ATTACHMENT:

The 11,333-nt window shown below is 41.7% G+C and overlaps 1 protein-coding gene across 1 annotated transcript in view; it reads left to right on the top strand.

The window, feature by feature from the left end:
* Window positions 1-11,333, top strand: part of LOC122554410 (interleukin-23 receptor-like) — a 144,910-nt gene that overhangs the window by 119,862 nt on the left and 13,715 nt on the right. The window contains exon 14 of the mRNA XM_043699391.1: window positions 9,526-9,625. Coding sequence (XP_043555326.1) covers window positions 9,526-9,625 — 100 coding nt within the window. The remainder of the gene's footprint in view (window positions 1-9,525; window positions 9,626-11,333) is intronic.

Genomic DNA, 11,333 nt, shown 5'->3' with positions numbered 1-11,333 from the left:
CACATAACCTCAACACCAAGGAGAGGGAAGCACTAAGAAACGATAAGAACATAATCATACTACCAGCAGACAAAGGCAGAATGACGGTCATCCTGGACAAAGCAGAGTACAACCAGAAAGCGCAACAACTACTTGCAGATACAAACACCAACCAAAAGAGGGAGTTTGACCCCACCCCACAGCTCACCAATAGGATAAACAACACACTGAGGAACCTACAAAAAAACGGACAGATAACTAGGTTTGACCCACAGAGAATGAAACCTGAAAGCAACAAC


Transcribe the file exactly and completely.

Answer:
The 11,333-nt window shown below is 41.7% G+C and overlaps 1 protein-coding gene across 1 annotated transcript in view; it reads left to right on the top strand.

The window, feature by feature from the left end:
* Window positions 1-11,333, top strand: part of LOC122554410 (interleukin-23 receptor-like) — a 144,910-nt gene that overhangs the window by 119,862 nt on the left and 13,715 nt on the right. The window contains exon 14 of the mRNA XM_043699391.1: window positions 9,526-9,625. Coding sequence (XP_043555326.1) covers window positions 9,526-9,625 — 100 coding nt within the window. The remainder of the gene's footprint in view (window positions 1-9,525; window positions 9,626-11,333) is intronic.

Genomic DNA, 11,333 nt, shown 5'->3' with positions numbered 1-11,333 from the left:
CACATAACCTCAACACCAAGGAGAGGGAAGCACTAAGAAACGATAAGAACATAATCATACTACCAGCAGACAAAGGCAGAATGACGGTCATCCTGGACAAAGCAGAGTACAACCAGAAAGCGCAACAACTACTTGCAGATACAAACACCAACCAAAAGAGGGAGTTTGACCCCACCCCACAGCTCACCAATAGGATAAACAACACACTGAGGAACCTACAAAAAAACGGACAGATAACTAGGTTTGACCCACAGAGAATGAAACCTGAAAGCAACAAC